wide, policies to a network management function (within a
      controller, an orchestrator, or a network element).  The network
      management function can then control the configuration and/or
      monitoring of network elements and services.  This document
      describes the SUPA basic framework, its elements, and interfaces.

A.3.  Device Models: Definitions and Samples

   Network Element models (Figure 6) are used to describe how a service
   can be implemented by activating and tweaking a set of functions
   (enabled in one or multiple devices, or hosted in cloud
   infrastructures) that are involved in the service delivery.  The
   following figure uses IETF defined models as an example.

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                                          +----------------+
                                        --|Device Model    |
                                        | +----------------+
                                        | +------------------+
                     +---------------+  | |Logical Network   |
                     |               |  --|  Element Mode    |
                     | Architecture  |  | +------------------+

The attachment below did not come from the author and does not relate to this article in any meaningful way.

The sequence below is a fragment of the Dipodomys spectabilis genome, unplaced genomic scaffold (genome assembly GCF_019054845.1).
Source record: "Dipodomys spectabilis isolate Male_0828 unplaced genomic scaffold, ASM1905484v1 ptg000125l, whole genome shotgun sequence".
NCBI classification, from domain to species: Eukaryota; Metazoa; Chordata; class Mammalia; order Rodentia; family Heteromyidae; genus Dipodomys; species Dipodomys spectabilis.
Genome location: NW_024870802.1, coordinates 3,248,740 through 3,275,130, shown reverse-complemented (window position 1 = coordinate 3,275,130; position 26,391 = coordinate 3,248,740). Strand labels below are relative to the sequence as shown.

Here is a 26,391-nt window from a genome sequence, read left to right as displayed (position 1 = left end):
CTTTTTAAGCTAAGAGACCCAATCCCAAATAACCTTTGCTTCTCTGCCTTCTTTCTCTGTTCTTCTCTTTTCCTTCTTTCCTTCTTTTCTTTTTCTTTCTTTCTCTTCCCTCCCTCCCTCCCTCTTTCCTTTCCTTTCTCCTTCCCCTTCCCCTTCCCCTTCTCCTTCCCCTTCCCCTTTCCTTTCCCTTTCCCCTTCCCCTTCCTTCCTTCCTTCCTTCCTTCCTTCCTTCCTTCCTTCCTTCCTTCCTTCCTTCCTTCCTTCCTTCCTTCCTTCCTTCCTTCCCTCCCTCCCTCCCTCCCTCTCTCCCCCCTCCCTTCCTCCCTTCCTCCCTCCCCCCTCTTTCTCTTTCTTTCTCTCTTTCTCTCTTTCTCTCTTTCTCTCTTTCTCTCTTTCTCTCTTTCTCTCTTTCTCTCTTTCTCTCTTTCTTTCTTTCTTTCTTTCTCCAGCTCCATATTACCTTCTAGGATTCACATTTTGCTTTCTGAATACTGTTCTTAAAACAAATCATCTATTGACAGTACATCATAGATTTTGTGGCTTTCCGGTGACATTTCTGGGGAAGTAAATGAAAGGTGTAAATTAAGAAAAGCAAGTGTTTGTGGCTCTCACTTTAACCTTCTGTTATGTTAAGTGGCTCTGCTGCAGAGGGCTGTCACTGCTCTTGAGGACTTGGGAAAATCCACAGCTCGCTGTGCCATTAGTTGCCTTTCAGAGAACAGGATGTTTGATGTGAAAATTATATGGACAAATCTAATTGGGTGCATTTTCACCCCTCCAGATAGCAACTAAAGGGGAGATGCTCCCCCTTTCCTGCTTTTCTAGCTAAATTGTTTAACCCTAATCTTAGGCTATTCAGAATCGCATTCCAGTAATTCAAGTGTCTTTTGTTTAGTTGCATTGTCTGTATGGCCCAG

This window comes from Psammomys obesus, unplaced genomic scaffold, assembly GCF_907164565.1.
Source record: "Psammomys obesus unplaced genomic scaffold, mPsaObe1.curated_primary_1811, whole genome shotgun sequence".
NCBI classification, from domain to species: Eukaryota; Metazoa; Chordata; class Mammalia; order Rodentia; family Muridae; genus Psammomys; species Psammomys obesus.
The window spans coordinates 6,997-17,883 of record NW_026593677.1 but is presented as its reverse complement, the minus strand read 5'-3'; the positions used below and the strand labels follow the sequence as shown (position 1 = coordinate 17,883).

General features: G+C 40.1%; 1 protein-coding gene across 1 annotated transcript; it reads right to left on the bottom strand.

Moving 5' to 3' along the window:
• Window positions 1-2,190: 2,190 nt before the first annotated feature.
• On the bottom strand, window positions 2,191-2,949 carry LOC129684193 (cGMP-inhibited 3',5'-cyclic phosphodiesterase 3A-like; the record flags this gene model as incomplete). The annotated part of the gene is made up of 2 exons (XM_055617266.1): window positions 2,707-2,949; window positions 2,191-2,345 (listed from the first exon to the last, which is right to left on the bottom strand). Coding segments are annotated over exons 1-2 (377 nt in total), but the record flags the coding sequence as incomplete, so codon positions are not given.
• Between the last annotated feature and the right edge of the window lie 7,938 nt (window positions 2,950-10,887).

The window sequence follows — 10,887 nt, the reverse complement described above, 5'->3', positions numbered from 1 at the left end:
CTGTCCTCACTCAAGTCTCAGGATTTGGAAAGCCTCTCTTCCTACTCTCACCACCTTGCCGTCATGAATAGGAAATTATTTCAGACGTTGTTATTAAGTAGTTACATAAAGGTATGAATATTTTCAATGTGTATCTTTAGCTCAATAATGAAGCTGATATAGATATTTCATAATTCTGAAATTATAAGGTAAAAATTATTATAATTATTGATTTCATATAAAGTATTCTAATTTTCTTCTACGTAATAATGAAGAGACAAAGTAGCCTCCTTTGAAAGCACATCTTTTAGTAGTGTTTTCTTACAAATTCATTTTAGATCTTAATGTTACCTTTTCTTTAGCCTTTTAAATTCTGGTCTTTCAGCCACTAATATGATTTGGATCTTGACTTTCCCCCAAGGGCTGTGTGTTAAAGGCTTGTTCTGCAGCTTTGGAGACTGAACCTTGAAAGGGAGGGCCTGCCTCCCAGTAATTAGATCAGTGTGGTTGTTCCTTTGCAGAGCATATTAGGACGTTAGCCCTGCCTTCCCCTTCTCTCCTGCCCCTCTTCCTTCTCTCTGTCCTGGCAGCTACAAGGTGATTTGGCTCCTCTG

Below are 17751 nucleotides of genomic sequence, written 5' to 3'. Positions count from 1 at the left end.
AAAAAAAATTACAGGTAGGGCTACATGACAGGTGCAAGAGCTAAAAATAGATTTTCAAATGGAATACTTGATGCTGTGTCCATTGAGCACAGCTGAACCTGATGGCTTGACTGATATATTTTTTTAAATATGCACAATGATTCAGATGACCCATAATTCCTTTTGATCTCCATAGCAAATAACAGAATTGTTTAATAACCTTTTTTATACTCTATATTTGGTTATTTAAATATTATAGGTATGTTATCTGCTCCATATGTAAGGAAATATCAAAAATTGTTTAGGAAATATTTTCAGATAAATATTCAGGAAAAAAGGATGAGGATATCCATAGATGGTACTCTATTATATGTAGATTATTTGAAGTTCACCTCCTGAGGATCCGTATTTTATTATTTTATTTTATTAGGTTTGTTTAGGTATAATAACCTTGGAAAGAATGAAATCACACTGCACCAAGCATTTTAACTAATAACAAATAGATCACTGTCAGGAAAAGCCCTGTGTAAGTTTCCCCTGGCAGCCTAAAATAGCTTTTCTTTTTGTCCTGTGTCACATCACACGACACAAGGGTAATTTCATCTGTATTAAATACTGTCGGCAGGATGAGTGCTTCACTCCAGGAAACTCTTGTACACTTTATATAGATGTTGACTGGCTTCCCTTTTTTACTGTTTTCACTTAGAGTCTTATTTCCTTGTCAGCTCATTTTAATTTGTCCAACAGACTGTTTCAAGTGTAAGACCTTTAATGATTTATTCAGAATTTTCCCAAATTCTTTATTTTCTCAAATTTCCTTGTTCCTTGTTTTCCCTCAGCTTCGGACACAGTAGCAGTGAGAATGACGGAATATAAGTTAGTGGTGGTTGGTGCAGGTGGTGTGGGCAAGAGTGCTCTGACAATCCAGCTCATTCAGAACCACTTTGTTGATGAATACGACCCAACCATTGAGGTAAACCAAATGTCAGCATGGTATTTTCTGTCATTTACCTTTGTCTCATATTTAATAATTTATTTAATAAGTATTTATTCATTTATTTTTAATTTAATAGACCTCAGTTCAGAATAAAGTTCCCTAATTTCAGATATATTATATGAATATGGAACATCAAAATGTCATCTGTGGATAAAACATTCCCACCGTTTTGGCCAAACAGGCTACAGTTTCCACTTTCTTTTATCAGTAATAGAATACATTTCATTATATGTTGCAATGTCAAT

|               |  | +----------------------+
                     +-------+-------+  --|Network Instance Mode |
                             |          | +----------------------+
                             |          | +-------------------+
                             |          --|Routing Type Model |
                             |            +-------------------+
     +-------+----------+----+------+------------+-----------+-------+
     |       |          |           |            |           |       |
   +-+-+ +---+---+   +--+------+  +-+-+    +-----+---+   +---+-+     |
   |ACL| |Routing|   |Transport|  |OAM|    |Multicast|   |  PM |  Others
   +---+ |-------+   +---------+  +---+    +---------+   +-----+
         | +-------+  +----------+ +-------+   +-----+    +-----+
         --|Core   |  |MPLS Basic| |BFD    |   |IGMP |    |TWAMP|
         | |Routing|  +----------+ +-------+   |/MLD |    +-----+
         | +-------+  |MPLS LDP  | |LSP Ping   +-----+    |OWAMP|
         --|BGP    |  +----------+ +-------+   |PIM  |    +-----+
         | +-------+  |MPLS Static |MPLS-TP|   +-----+    |LMAP |
         --|ISIS   |  +----------+ +-------+   |MVPN |    +-----+
         | +-------+                           +-----+
         --|OSPF   |
         | +-------+
         --|RIP    |
         | +-------+
         --|VRRP   |
         | +-------+
         --|SR/SRv6|
         | +-------+
         --|ISIS-SR|
         | +-------+
         --|OSPF-SR|
           +-------+

                Figure 6: Network Element Modules Overview

A.3.1.  Model Composition

   o  Device Model

      [I.D-ietf-rtgwg-device-model] presents an approach for organizing
      YANG modules in a comprehensive logical structure that may be used